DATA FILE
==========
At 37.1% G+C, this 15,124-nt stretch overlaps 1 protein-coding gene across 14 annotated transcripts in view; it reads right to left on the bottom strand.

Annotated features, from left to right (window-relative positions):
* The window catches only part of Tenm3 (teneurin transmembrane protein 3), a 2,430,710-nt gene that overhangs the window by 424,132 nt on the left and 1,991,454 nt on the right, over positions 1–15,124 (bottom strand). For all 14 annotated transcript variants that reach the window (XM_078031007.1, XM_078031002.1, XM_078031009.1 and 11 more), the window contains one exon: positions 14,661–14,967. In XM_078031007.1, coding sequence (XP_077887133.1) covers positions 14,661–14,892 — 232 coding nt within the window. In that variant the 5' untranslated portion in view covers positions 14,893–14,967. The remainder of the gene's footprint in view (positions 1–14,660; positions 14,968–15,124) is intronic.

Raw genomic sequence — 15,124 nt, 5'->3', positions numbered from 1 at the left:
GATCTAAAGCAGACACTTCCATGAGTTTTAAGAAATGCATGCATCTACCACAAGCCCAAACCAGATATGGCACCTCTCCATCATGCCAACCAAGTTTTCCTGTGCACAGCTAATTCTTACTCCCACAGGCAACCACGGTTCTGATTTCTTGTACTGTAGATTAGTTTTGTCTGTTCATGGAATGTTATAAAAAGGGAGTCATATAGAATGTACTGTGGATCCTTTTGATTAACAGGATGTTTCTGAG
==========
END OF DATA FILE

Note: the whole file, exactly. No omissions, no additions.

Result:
At 37.1% G+C, this 15,124-nt stretch overlaps 1 protein-coding gene across 14 annotated transcripts in view; it reads right to left on the bottom strand.

Annotated features, from left to right (window-relative positions):
* The window catches only part of Tenm3 (teneurin transmembrane protein 3), a 2,430,710-nt gene that overhangs the window by 424,132 nt on the left and 1,991,454 nt on the right, over positions 1–15,124 (bottom strand). For all 14 annotated transcript variants that reach the window (XM_078031007.1, XM_078031002.1, XM_078031009.1 and 11 more), the window contains one exon: positions 14,661–14,967. In XM_078031007.1, coding sequence (XP_077887133.1) covers positions 14,661–14,892 — 232 coding nt within the window. In that variant the 5' untranslated portion in view covers positions 14,893–14,967. The remainder of the gene's footprint in view (positions 1–14,660; positions 14,968–15,124) is intronic.

Raw genomic sequence — 15,124 nt, 5'->3', positions numbered from 1 at the left:
GATCTAAAGCAGACACTTCCATGAGTTTTAAGAAATGCATGCATCTACCACAAGCCCAAACCAGATATGGCACCTCTCCATCATGCCAACCAAGTTTTCCTGTGCACAGCTAATTCTTACTCCCACAGGCAACCACGGTTCTGATTTCTTGTACTGTAGATTAGTTTTGTCTGTTCATGGAATGTTATAAAAAGGGAGTCATATAGAATGTACTGTGGATCCTTTTGATTAACAGGATGTTTCTGAG